Where is the Yarrabilba Urban Development Area (UDA)?
Yarrabilba is located within Logan City, 20km south of Logan Central. Most of the area is a former commercial pine plantation bounded by the Plunkett Conservation Park to the east, Waterford Tamborine Road to the west and Plunkett Road to the south.
The Yarrabilba Urban Development Area (UDA) covers a total area of 2222 hectares.
What will the Urban Land Development Authority (ULDA) do within the Yarrabilba Urban Development Area?
The Urban Land Development Authority (ULDA) is the planning entity for the area and as such has prepared a development scheme for the Yarrabilba UDA that outlines:
- a vision for the UDA
- the type of development that can occur in the area in the future (i.e. a land use plan)
- the infrastructure required to support strategies and mechanisms to complement the land use plan and infrastructure plan (i.e. an implementation strategy).
The Yarrabilba UDA Development Scheme ( 4.64 MB) has been approved and is now in effect.
The ULDA is:
- Responsible for assessing and deciding development applications within the UDA. All development applications within the UDA will be assessed against the Yarrabilba UDA development scheme.
- Working with landowners and developers to deliver urban developments that include a range of housing styles and densities at a variety of price points, incorporating best practice sustainability and design, supported by essential infrastructure.
What is the vision for Yarrabilba?
Yarrabilba will be a new, self-contained town that will provide an attractive lifestyle in a well designed urban community for up to 50,000 people in 20,000 dwellings. Yarrabilba achieves the potential identified in the South East Queensland Regional Plan 2009-2031, providing a wide range of housing choices and employment opportunities, supported by community services and public transport.
Support for employment creation opportunities, in particular the provision of early on-site jobs and work-from-home opportunities will be a key to the effective delivery of Yarrabilba. A high degree of employment in a range of occupations will be contained within the UDA. Education and training will be offered in the area to provide an appropriately skilled workforce and opportunities for life-long learning.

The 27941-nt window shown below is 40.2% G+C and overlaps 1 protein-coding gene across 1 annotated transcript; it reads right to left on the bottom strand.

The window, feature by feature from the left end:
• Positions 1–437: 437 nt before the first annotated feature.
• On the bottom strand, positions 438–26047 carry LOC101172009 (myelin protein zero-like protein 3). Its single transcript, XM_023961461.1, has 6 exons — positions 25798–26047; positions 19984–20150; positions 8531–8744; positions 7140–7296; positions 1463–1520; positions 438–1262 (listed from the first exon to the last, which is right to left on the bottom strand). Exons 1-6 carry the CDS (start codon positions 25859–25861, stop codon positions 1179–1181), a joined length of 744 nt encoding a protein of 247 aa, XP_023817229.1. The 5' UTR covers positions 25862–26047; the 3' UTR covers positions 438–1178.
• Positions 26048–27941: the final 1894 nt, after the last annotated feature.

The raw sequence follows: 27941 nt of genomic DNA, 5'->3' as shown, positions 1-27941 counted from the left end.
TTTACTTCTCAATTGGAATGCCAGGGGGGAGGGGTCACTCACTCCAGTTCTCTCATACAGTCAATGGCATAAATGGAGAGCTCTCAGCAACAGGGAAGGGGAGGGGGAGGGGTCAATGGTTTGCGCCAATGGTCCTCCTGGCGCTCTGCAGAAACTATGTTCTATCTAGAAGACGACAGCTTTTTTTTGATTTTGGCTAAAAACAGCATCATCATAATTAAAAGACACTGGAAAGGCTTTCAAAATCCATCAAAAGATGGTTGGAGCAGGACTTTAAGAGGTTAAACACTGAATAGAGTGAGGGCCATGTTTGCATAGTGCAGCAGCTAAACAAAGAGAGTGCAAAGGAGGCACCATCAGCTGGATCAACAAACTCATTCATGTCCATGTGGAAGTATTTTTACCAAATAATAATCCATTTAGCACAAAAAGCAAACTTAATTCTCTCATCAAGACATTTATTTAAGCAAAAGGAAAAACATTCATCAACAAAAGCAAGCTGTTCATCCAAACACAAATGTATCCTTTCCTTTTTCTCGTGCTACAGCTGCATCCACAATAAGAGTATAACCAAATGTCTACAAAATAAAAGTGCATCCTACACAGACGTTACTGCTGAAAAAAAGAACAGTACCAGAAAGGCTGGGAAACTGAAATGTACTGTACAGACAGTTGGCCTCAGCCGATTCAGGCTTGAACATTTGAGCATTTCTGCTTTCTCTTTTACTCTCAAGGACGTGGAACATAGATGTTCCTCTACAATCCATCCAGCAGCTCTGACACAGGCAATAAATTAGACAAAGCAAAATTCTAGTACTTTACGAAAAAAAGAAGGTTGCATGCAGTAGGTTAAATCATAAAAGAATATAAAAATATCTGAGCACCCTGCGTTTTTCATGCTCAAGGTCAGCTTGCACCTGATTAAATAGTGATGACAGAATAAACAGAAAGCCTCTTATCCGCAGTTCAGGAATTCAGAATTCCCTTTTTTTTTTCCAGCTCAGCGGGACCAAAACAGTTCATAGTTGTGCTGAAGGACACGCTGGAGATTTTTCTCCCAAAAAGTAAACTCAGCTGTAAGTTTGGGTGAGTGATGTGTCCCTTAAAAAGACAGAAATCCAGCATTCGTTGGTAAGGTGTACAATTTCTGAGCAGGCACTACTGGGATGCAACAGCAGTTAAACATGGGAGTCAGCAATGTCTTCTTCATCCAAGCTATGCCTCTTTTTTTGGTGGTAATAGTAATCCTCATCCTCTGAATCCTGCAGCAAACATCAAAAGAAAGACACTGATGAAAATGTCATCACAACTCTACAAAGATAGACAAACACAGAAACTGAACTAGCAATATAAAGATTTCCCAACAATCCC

A wide range of community facilities will cater for a variety of activities and interests, providing opportunities for life-long learning and recreation, promoting health and safety and meet the needs of the future Yarrabilba community.
Community infrastructure, including a bus service, will be developed in the UDA and the population will be supported initially by services located in the Logan area. Yarrabilba will provide a diversity of housing, including affordable and accessible housing to cater for the broad demographic mix attracted to the area and changes in lifestyle as the community matures.
Development will preserve and enhance important environmental values in the UDA. Development will achieve a fauna corridor linking remnant vegetation in the Plunkett Conservation Park in the east and the Birnam Range west of the UDA, providing movement opportunities and habitat for a number of species, including the koala.
What is the Indicative Major Transport Corridor?
The Indicative Major Transport Corridor is shown on Maps 2, 3 and 5 of the proposed development scheme. This corridor caters for the potential future east-west road linking the Pacific Motorway to Flagstone and potentially to the Greater Ipswich area, to meet the transport needs of the growing communities in the south west corridor.
This corridor, identified in the Mt Lindesay/Beaudesert Strategic Transport Network Investigation (2009), is comprised of three sections:
- East - Beaudesert-Beenleigh Road to the Pacific Motorway
- Middle - Flagstone to Beaudesert-Beenleigh Road
- West - Flagstone to Springfield/Ipswich
The indicative route, which traverses the northern section of the Yarrabilba UDA, has been nominated following investigations by the Department of Transport and Main Roads and is required to preserve a suitable corridor to integrate the future road network with land use planning. The extension outside the UDA boundary to the east and west requires further detailed investigations and studies to identify the most suitable arrangements for the network.